This is a dark supernatural mystery set in 1920s New York City. People are dying in gruesome ways throughout the city. Evie, a resourceful, silver-tongued girl with a secret power from Nowhere, Ohio, has been sent to live with her uncle Will as “punishment.” It’s the best punishment her parents could possibly have devised, and Evie spends her time getting to know the city and its people. But when a police friend of Uncle Will’s visits to ask his help on a case, Evie knows that she can use her secret powers to help solve the case, if only she could get her hands on the victims’ possessions…
The first thing that struck me about this book was the writing. I’m not a fan of the introductory-chapter-with-characters-we-don’t-really-care-about style, but I understand its purpose, so it doesn’t put me off at all. As I started the first chapter, the writing made it obvious to me that these were not our main characters. I waded through, understanding that it was trying to create a mood but not feeling particularly compelled. (Arguably, since this chapter is about how a group of teens summon a spirit called Naughty John with an ouija board and forget to dismiss him at the end thus allowing him to walk free and begin murdering folk, this could be considered necessary. But I got the impression as I went through the book that the story could have proceeded just fine without this scene.)
Sure enough, in the next chapter, there were a new set of characters. And within a few pages, I was drawn into these characters and their world. Mostly, this is because Evie is an absolutely compelling main character. She is outgoing, brazen, confident, and willing to manipulate ruthlessly to get what she wants. She seemed to be, in essence, a teenaged Phryne Fisher, right down to the scheming to be included in the investigation of a mystery, in spite of her uncle’s best efforts to keep her away. This worked very well for me.
Also working perfectly for me was the way that the first few pages set up everything from Evie’s powers to her personality and how she gets shipped off to New York. It was fast-paced, compelling writing, and I never felt fatigued by the volume of information. If I were to get nitpicking, I would question her parents’ obliviousness to Evie’s desire to go to New York; but since this is a young adult novel and Evie has a difficult relationship with her mother, I can imagine that the mother was willfully ignoring speculating about Evie’s feelings to get her out of the house and the father was either in similar mind to the mother, or putting on a facade just like Evie.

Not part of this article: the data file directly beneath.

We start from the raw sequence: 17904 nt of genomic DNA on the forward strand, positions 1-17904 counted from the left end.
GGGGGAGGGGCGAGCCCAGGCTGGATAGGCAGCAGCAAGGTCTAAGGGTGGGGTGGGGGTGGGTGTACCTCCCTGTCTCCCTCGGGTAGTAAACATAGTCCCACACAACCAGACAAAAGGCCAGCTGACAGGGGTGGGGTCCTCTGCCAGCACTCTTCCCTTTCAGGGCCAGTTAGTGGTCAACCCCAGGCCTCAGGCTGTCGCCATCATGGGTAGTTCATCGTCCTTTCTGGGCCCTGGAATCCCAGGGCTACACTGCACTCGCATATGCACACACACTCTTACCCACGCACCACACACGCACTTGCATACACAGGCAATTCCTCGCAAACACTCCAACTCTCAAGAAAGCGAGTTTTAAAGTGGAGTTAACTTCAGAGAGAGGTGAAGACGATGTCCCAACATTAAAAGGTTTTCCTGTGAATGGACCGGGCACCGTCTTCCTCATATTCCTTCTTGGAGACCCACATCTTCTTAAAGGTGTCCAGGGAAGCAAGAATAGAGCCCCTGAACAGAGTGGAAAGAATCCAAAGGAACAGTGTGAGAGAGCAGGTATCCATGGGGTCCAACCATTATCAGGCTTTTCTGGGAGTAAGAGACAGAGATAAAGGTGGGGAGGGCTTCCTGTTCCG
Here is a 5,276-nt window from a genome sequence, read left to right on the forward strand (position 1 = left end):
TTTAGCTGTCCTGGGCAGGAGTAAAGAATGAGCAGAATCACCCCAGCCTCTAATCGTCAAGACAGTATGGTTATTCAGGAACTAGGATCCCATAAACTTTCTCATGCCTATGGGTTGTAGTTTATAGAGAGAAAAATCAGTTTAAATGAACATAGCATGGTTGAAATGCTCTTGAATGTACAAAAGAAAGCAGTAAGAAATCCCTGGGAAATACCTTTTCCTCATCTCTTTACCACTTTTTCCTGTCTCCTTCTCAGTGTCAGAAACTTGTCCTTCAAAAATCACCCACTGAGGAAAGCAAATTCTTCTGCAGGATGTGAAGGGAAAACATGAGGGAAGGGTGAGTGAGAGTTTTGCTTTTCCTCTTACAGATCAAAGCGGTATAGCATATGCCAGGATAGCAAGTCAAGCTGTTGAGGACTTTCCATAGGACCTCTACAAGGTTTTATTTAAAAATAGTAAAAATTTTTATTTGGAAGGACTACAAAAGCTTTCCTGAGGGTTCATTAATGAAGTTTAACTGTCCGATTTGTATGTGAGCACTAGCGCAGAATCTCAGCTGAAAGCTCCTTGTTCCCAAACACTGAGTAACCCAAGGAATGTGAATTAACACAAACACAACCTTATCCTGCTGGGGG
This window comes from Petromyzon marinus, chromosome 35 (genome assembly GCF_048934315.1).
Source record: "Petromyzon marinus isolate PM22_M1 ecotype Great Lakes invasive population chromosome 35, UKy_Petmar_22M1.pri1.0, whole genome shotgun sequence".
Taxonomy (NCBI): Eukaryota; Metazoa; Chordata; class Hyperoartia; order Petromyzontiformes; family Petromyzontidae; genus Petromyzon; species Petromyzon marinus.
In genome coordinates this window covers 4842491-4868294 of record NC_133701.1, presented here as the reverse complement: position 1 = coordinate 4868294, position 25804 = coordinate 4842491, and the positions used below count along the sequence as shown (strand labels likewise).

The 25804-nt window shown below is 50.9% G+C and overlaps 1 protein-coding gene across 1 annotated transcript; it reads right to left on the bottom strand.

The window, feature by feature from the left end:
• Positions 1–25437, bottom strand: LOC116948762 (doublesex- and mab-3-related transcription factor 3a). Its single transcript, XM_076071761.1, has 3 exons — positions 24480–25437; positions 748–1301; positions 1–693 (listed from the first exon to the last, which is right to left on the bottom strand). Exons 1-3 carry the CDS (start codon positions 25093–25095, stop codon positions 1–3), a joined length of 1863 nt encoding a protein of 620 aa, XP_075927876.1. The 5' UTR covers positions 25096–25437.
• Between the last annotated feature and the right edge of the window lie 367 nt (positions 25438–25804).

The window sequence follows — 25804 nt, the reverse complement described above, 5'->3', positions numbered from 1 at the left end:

The cast of characters is rich and diverse, and everyone has a fairly distinct personality as well as a subplot or two. Many of them appear to be stereotypes, but I would argue that if there were a way to make those stereotypes work as well-rounded characters, then Libba Bray would be the author to find it. There is Evie’s timid best friend, Mabel, who has an inferiority complex in her activist mother’s shadow, and an enormous crush on the silent, stoic Jericho, who is assistant to Evie’s Uncle Will. Uncle Will is a no-nonsense, sensible sort of guardian who doesn’t know how to parent a teenage girl and gives Evie a great deal of freedom, to her delight. Evie gets into an ongoing argument with a con artist, Sam, and befriends Mabel’s neighbors, Theta and Henry, who live together and say they are brother and sister while others speculate on the true nature of their relationship. As it happens, they are entirely platonic best friends, each with their own secrets and story. Then there is Memphis, a runner who wants to write poetry. There are also any number of characters—a few elderly ladies, a sister and others—who talk knowingly of the Diviners and speculate on which characters among the cast are one of them.
The main plot is about a series of murders. The first victim is a girl found with her eyes missing; then a boy found with his hands missing. Uncle Will has a friend in the police force, who comes to him for help because Uncle Will curates The Museum of Folklore, Superstition and the Occults. Jericho and Uncle Will pour over the symbolism even as Evie debates whether to let on that she has powers that allow her to know things that no one else could.
This is extremely well written, and an endlessly compelling page-turner. Much to my relief, Evie is far from a stale, perfect character: she makes several mistakes (though those are mostly in her disregard for other people and their feelings rather than anything directly related to the plot), and I look forward to seeing how she grows and changes in future volumes. I also found myself, as I finished the book, disappointed that I had not gotten much time with some of the other characters, which compels me to reach for the sequel more than any cliff-hanger would.
Furthermore, though this is the start of a series, it does not end on a cliff-hanger. The story of the serial killer and Naughty John are wrapped up in a very satisfactory fashion, with the loose threads being compelling, but not in a way that would make this book feel lacking as a whole.
I highly recommend this book.